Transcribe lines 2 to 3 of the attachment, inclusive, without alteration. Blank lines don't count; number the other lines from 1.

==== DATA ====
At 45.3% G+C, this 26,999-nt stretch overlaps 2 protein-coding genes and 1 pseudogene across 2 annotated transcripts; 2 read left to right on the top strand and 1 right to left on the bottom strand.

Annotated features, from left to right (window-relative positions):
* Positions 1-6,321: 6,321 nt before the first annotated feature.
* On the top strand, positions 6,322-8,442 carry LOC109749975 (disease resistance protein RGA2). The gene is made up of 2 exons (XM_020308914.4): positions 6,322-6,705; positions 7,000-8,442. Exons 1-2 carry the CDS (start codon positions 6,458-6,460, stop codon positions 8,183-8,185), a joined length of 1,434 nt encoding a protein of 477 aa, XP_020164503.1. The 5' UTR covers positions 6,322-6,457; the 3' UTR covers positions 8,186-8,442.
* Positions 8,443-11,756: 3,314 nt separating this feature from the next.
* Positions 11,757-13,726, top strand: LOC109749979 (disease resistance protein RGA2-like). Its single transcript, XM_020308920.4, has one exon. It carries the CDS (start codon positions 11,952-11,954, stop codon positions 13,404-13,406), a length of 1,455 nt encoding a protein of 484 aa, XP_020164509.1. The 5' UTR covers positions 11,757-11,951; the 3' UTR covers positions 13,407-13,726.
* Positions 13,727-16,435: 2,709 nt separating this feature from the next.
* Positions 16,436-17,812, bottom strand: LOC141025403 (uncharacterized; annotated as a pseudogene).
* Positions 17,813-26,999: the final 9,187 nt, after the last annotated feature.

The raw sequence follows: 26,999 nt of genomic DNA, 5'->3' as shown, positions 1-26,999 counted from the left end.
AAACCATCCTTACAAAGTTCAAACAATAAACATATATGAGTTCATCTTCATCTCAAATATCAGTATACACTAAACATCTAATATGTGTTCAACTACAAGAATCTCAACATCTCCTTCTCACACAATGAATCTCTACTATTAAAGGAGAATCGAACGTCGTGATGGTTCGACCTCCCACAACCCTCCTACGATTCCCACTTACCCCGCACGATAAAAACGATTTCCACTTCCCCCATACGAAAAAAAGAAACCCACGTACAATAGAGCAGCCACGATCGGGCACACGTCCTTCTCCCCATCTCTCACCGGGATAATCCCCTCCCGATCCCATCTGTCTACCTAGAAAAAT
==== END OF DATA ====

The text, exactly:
Annotated features, from left to right (window-relative positions):
* Positions 1-6,321: 6,321 nt before the first annotated feature.